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Giorgio Serci Creative Fingerstyle Guitar Inspirational Pieces Part 8: Paco

Lesson Notes

** As featured in issue 52 **

In this column, I would like to share a new composition of mine written for the Guitar Interactive community, called ‘Paco’ dedicated to the late Paco DeLucia, one of the greatest guitarist of all times. This piece is in standard tuning and utilised a simple type of rasgueado (fingerstyle strum) to add rhythmic propulsion to this piece, which is in 3/4. The harmonic content of this piece is prevalent and still popular in most music styles, and it is illustrated in the table below:

|   Bm      |    A11      |   Gm/D      |        D       |  Bm      |     A11     |   A/C#       |        D         |

|   Bm      |    A11      |   Gm/D      |        D       |  Bm      |     A11     |   A/C#       |  D6/9   D7  |

|   G         |    C#m7b5   A#O7   |     Bm   A11     |  Gmaj7  D/F#      |    Em        |     A13b9   |

|   Dmaj7 |    Em13    Bbmaj7   |     Bm    |  A11  |   Gm/D     |    D      |    Bm     |     A11           |

|  A/C#     |      D        |   Bm       |  A11     |     Gm/D          |      D         |     Bm     |      A11         |

|  A/C#     |    D6/9      D7    |    G     |  C#m7b5    A#O7  |  Bm    A11  |  Gmaj7  |  D/F#  |  Em  |    

|   A13b9  |  Dmaj7  |    A13b9   |   Dmaj7   |   A13b9    |    Dmaj7    |    A13b9    |   Dmaj13      |

   

(*) All the Bm are should be voiced like an Em9/B

NB. Gm/D = Gm chord over D bass.

This piece provides an opportunity to improve interpretation skills and presenting the melody in a singing-like manner (Cantabile), while complementing it with countermelodies happening in various registers.

For example, inversions have been utilised to create melodic bass lines, which act as countermelodies in the lower register. This is evident throughout. The term inversion refers to the way a harmonic structure (a chord) is voiced or organized).

Triads can be voiced in three different positions/inversions:

a): Root position: root is lowest note in the chord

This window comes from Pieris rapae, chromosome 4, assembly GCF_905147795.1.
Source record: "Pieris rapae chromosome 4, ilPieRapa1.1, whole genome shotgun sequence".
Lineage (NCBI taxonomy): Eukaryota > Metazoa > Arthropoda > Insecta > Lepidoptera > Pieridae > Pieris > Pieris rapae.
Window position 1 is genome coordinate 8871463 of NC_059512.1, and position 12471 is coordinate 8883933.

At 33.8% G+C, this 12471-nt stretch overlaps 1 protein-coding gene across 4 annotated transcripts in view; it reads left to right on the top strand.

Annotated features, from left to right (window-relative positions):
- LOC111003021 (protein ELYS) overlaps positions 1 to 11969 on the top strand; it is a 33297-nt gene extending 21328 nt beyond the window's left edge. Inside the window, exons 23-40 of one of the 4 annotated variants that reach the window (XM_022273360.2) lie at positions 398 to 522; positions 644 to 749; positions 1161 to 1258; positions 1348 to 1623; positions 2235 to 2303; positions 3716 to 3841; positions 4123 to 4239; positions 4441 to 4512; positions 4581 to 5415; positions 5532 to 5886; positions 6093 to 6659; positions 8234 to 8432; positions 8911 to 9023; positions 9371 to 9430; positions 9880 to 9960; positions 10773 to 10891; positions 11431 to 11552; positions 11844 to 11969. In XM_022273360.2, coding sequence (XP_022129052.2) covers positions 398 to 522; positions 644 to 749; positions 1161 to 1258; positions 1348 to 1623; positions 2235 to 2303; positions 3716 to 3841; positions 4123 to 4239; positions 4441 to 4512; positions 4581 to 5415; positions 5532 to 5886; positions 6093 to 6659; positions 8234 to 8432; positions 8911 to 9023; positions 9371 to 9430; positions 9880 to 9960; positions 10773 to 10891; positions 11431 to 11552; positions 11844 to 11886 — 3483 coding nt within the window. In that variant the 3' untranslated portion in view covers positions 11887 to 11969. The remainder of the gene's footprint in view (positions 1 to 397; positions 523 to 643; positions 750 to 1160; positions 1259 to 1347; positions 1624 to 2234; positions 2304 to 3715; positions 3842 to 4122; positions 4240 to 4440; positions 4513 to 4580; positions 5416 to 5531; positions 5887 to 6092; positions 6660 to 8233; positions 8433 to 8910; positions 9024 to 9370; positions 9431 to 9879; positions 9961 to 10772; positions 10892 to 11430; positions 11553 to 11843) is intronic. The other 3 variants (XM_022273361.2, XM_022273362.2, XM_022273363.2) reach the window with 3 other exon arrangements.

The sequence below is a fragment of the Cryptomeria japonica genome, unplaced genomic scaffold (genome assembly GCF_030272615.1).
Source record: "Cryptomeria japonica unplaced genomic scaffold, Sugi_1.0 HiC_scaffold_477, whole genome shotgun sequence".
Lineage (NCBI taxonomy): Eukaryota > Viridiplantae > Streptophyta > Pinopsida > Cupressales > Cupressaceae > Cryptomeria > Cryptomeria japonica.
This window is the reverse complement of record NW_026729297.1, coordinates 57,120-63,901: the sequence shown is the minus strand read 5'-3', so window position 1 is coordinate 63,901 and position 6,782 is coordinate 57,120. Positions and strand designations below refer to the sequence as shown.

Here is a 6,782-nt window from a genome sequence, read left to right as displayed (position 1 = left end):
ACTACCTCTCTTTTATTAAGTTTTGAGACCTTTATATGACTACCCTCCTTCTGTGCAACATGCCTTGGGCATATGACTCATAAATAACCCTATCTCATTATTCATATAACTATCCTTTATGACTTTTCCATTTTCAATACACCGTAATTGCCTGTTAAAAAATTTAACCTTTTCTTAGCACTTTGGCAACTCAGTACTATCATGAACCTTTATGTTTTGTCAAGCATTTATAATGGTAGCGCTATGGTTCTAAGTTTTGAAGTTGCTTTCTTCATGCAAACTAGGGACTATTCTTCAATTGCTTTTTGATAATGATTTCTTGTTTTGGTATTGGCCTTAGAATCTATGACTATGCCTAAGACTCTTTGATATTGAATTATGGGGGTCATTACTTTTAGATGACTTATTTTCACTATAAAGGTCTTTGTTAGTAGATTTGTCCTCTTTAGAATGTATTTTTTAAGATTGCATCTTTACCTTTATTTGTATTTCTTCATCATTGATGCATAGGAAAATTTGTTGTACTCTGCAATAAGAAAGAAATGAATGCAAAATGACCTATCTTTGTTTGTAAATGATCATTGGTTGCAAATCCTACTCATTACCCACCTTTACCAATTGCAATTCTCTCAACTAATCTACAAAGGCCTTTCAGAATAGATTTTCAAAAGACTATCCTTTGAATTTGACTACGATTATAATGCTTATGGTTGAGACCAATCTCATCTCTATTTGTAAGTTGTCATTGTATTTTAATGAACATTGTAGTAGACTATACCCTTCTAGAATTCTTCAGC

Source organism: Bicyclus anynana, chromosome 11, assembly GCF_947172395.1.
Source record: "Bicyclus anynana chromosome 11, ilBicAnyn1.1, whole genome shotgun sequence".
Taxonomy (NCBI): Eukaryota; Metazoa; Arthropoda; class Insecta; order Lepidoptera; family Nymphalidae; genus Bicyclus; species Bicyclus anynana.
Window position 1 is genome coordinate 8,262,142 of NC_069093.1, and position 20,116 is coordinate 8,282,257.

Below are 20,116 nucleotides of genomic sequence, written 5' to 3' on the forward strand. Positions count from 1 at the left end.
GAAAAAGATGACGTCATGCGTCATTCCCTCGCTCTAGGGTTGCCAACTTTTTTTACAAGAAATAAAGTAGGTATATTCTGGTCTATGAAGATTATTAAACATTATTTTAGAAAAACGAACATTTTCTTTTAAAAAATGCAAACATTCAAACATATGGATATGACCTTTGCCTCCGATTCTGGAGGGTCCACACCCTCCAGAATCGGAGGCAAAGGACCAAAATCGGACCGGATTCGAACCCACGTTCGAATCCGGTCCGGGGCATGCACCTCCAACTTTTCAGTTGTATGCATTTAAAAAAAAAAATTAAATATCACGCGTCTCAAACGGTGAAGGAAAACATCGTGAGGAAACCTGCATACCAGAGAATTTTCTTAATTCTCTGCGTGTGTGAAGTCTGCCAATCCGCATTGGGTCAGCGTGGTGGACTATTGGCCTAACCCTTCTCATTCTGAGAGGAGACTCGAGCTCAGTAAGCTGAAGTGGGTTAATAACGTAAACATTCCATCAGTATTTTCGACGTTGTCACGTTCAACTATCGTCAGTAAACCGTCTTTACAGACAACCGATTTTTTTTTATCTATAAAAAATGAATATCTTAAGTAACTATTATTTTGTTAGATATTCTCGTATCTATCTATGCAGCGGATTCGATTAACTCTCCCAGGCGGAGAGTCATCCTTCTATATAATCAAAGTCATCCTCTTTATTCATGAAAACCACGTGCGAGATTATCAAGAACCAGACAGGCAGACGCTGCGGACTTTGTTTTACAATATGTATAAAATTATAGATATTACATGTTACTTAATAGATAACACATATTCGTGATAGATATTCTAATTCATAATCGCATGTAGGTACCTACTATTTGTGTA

b): 1st inversion: 3rd is the lowest note in the chord – (b)

c): 2nd inversion: 5th is the lowest note in the chord – (c)

Seventh chords could also be voiced as a 3rd inversion (7th in the bass) For example D/C = D7 3rd inversion, described by (d)

One of the technical hurdles of this piece is the need to keep the melody at the fore of the arrangement. To do this, it may help singing and playing it at the same time, to be sure we are emphasising it as needed.

As always, I would like to recommend researching the techniques mentioned above to be able to use these to compose your own pieces. We have to allow ourselves to make mistakes and reflect on the reasons why we like, or not a particular sound, a chord progression or modulation. Eventually, these sounds will become part of your musical lexicon, and we should be able to use these effectively and creatively.

The picking-hand pattern is predominantly as follows:

(Please note E=low E string, e= high E string)

‘p’ plays al the ‘ostinato’ pedal parts throughout.

Play each part in a relaxed and clear manner, making sure your thumb is a little forward compared to the ‘i, m, a’ fingers, in order to prevent it from colliding with the ‘i’ finger. As always, focus on attack and tonal consistency. The melody and the supporting harmonies will be played with the ‘i, m and a’ fingers, so attack is needed to outline the melody.

Next, we are going to look at the left-hand part (chord shapes):

Bar 1: Index on fret 2 of A, ring f on fret 4 of D, open G, middle f on fret 3 of B, open e and index on fret 3 of B.

Bar 2:  Open A, little f on fret 4 of G, index on fret 3 of B, open e, little f on fret 5 of e and slide back to fret 3.

Bar 3:  Open D, middle f on fret 3 of G, ring f on fret 3 of B, little f still on fret 3 of e, fret 3 of B again and middle f on fret 2 of e.

Bar 4:  Open D, index on fret 2 of G, ring f on fret 3 of B